Hikes in Northern Tiadaghton State Forest
Black Forest Trail
The Black Forest Trail is a 42-mile (68 km) loop trail in Pennsylvania's Tiadaghton State Forest in parts of Lycoming, Potter, and Clinton Counties. A number of other forest roads, hiking, and cross country ski trails cross the Black Forest Trail making it possible to do shorter loops for day hikes or shorter backpacking trips. The Black Forest Trail is known for its steep ascents and descents and views of the Pine Creek Gorge and other canyons to the west.
This is a brief description starting counter-clockwise from the main trailhead at Slate Run. From the trailhead walkers take a short route through a pine plantation. The beginning of the trail crosses the Slate Run stream which is about 30 feet (9 m) wide and has a foot bridge dedicated on October 24, 2014. Walkers then climb about 1,000 feet (300 m) in a mile and a half. Part way up visitors come across an old quarry that has views of the valley carved by Slate Run Creek. Then next several miles the trail cross the plateau that is the Alcinda wilderness area. This section is generally level. About mile 6 (km 9.7) walkers descend along the Red Run, passing several campsites (including one at the top of the plateau), recrossing the Slate Run around mile 8 (km 13). Walkers then have another gradual 1,000 feet (300 m) climb, part of which is on an old logging road. The trail once again follows the plateau to the west, with level hiking for the next several miles. The Sentiero Di Shay ski trail cross the BFT twice in this section and can be used to make alternative loops. Around the 13-mile (21 km) mark the trail crosses Pennsylvania Route 44 in a stand of hemlocks. The trail slowly descends and for the next several miles and follows the County Line Branch stream. This section has several water crossings that can be difficult in high water; campsites can be found in this section.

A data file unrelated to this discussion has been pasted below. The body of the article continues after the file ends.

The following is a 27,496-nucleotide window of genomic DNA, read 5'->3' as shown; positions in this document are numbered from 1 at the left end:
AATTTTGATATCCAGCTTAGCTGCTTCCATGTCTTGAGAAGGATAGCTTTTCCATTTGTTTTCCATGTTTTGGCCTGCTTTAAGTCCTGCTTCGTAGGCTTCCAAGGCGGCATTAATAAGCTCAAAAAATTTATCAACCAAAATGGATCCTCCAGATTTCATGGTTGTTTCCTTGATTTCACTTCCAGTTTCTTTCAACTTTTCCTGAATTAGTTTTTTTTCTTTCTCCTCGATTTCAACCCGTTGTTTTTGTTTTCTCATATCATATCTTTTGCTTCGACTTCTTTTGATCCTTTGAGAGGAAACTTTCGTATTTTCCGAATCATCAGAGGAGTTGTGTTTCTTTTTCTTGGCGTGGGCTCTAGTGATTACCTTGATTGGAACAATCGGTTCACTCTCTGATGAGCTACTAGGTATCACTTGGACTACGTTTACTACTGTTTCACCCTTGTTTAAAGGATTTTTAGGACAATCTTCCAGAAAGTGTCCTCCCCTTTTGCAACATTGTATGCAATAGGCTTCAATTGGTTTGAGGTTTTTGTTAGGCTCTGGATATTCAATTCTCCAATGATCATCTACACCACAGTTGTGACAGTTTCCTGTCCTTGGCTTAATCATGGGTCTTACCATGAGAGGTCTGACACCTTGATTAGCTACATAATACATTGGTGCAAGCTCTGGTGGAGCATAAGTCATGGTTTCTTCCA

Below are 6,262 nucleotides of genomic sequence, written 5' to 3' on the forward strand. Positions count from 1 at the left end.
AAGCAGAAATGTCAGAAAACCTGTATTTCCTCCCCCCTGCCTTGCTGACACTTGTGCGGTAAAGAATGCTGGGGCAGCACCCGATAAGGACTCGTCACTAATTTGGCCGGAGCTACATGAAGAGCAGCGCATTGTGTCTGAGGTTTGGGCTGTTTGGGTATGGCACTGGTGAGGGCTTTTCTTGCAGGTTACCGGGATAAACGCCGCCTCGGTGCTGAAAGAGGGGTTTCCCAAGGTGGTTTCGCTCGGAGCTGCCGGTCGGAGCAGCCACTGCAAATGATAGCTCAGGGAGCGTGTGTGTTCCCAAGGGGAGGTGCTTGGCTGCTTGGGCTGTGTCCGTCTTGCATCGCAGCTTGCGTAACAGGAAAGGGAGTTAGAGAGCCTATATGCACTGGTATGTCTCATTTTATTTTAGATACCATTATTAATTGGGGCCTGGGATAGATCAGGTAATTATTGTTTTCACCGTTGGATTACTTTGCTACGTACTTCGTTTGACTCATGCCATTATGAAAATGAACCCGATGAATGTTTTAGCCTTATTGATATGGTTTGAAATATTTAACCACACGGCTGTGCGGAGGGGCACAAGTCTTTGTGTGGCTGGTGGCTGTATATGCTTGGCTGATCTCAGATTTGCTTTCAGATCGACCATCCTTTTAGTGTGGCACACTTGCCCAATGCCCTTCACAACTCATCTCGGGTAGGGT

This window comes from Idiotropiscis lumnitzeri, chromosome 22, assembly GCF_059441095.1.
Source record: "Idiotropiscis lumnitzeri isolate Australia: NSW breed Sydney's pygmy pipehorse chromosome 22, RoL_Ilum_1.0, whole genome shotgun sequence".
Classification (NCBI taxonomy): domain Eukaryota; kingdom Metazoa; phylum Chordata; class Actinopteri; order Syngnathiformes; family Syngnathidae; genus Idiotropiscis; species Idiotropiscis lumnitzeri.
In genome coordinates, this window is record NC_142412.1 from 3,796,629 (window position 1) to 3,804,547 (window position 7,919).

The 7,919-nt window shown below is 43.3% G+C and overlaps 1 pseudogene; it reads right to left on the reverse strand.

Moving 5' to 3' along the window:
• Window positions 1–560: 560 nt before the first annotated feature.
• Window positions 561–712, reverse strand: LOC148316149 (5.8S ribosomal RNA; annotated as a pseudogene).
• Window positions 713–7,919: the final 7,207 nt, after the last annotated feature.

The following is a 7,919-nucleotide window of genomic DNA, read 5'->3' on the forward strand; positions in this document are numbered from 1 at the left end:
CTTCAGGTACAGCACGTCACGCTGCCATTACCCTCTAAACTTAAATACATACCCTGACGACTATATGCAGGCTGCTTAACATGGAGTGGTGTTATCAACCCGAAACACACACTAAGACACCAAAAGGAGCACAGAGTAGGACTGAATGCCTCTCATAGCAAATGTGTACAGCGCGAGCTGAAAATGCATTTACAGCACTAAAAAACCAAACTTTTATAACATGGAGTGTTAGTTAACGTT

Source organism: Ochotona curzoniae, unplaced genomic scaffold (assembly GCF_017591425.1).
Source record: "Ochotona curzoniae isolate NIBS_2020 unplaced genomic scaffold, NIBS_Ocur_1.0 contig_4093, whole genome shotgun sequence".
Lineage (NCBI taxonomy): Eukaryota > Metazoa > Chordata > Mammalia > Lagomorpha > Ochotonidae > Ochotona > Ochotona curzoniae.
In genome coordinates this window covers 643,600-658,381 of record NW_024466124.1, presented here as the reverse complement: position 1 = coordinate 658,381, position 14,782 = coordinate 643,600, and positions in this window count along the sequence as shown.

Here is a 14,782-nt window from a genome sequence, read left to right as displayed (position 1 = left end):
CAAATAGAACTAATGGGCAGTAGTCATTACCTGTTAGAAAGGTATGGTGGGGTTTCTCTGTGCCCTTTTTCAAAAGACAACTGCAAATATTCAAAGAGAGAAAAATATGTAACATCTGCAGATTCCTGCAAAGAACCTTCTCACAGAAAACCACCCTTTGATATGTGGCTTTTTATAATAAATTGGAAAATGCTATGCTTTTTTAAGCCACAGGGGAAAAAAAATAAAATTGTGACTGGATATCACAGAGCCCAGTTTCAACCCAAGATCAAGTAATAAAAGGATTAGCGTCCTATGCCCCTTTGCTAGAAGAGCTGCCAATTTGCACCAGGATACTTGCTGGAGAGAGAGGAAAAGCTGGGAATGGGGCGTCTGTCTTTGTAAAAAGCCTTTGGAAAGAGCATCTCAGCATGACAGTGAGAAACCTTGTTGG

Around mile 17 (km 27) the trail makes a steep climb to the plateau again. For the next 6 miles (9.7 km) the trail follows the plateau with views to the west. The hiking in this section is generally mostly level with a few minor climbs, as well as several campsites, especially around mile 21 (km 34). This section of trail also crosses several cross country ski trails that can be used to access Pennsylvania Route 44. Finally around mile 24 (km 39) the BFT recrosses Pennsylvania Route 44. Following the crossing walkers have another couple miles of level hiking before taking on the much more rugged eastern section of the trail. Around mile 26 (km 42) the trail drops down to Callahan Run (with camping at the bottom), one of many runs that flow into Pine Creek. After dropping down walkers immediately climb back up (this is the general pattern for the rest of the trail). After climbing up the trail heads to Hemlock Mountain. At the top around mile 29 (km 47) there is a wonderful, dry, mountaintop campsite with views of Pine Creek. Once again the trail drops down to Naval Run (with a large campsite at the bottom) and follow this for a little less than a mile before climbing again up to the plateau.
The Tiadaghton Trail was one of several trails constructed by Boy Scouts at Camp Kline following the establishment of the camp in 1920. After the camp was no longer used by scouts, the trail was abandoned. With considerable help from DCNR Conservation Volunteers, the trail was re-established and is now well maintained. The original Tiadaghton Trail was blazed with a red circle and a white T in the center. These blazes can still be found throughout the length of the trail. However, the current markers are 2"x6" yellow blazes, indicating a hiking-only district trail.
The Tiadaghton and Mid State trails can be combined to form a 23 mile backpacking loop, from Ramsey Village to Little Pine State Park and back to Ramsey Village. Hikers may also choose adjacent trails to form shorter hiking loops for day hikes. Some of the more popular side trails include the Gleason Trail, the Dry Run Trail, the Torbert Trail, the Old Wagon Rd, and the Love Run Trail.
Backpackers may camp at established campsites near the former Camp Kline or Little Pine State Park. Permits are required at these sites. Contact the Tiadaghton Resource Management Center in Waterville to receive a free permit. Little Pine State Park offers tent sites, cabins, and yurts for a fee. Contact Little Pine State Park for more information.
Source: PA DCNR